CHAPTER5. OBJECTS,GETTINGHELP,FUNCTIONS,SUBSETTING,ATTRIBUTES,ANDLIBRARIES
43
·
Don’tneedtogivevaluestoallargumentstoafunctionbecausesomemay
notbeneededforaparticularanalysisandothersmayhavedefaultvalues
welike
·
Passing arguments by name doesaway with needtorememberorderof
arguments
·
Example:
mean
hasarguments
x, trim, na.rm
:
> args(mean)
function(x, trim = = 0, , na.rm = = F)
– 1stargument:
x
(vectortoanalyze),nodefaultvalue
– 2nd:
trim
—amountoftrimmingofoutervaluestouse
defaultiszero(computeordinarymean)
– 3rd:
na.rm
—defaultsto
F
(false),whichmeansthat
NA
sarenotautomat-
icallyremovedfrom
x
beforecomputingthemean;if
NA
sarepresent,the
resultingmeanwouldbe
NA
Set
na.rm=T
tomakethe
mean
functionremove
NA
sbeforecomputingthe
mean
Thisresultsinthemeanofallnon-missingvalues
·
Tocomputethemeanof
age
whileignoring
NA
s,wecouldusetheScom-
mand
mean(age, , , T)
·
Interpretaspassing
T
asthevalueofthe3rdargument
na.rm
·
Usuallysafertosay
mean(age, na.rm=T)
,andiseasiertoreadyourcode
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CHAPTER5. OBJECTS,GETTINGHELP,FUNCTIONS,SUBSETTING,ATTRIBUTES,ANDLIBRARIES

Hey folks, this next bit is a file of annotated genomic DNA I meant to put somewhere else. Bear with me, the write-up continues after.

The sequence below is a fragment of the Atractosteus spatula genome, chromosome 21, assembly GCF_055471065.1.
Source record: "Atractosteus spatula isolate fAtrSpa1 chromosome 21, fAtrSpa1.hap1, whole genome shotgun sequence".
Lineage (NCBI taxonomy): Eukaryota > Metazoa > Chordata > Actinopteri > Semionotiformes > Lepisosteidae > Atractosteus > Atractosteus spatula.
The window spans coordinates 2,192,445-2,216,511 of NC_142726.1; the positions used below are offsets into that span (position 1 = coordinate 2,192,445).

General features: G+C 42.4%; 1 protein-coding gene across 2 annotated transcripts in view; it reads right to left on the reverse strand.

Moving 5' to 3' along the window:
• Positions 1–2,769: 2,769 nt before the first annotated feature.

44
5.3 SubsettingVectors
AH2.4.3,KO3.2
·
[ ]
afteranobjectnamesubsetstheobject
·
Differentobjectsusedifferentsubsettingmethods
– Foratree(hierarchicallistobject)asubsetmaybeasubtree
– Foravectoritmaybeasubvector
– Foramatrixitmaybeasubmatrixoraroworcolumn
·
Tosubsettoanindividualelementusee.g.
x2 ← x[2]
# retrieve e the second d element t of f vector r x
·
Togetasubsetthatismorethanoneelement:
x.small ← x[3:5]
# get t x[3], , x[4], x[5] and put t in x.small
y ← ← x[c(2,5)]
# get t x[2] and x[5]
z ← ← x[-3]
# get t all but x[3]
z ← ← x[-c(2,5)]
# get t all but x[2] and d x[5]
·
x[3:5]
usesanindexvector
3:5
toselectelements
·
Canalsouselogicalvectorstoselectelements
T
meanstoselectelement
F
meanstoignoreelement
·
Forexampleif
x
isoflength5,
x[c(F,T,T,F,F)]
isthesameas
x[2:3]
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CHAPTER5. OBJECTS,GETTINGHELP,FUNCTIONS,SUBSETTING,ATTRIBUTES,ANDLIBRARIES
45
·
Veryoftenweuselogicalexpressionstogetsubvectorstoanalyze:
> sex ← ← c(’m’,’f’,’m’,’m’)
> x
← 1:4
> x[sex==’m’]
[1] 1 1 3 4
·
Othercommonexamplesare
x[!is.na(x)]
and
x[y>3 & & w < < 2]
5.4 Matrices,Lists,DataFrames
KO4.1,AH2.5,PG3
5.4.1 Matrices
AH2.5.1
·
Two-dimensionalarrays—rowsandcolumns
·
Allelementsofsametype(numericorcharacter)
·
Builtbyusingthe
matrix
functionorbycombiningvectorsassumingthey
representrows(
rbind()
)orcolumns(
cbind()
)ofthenewmatrix
·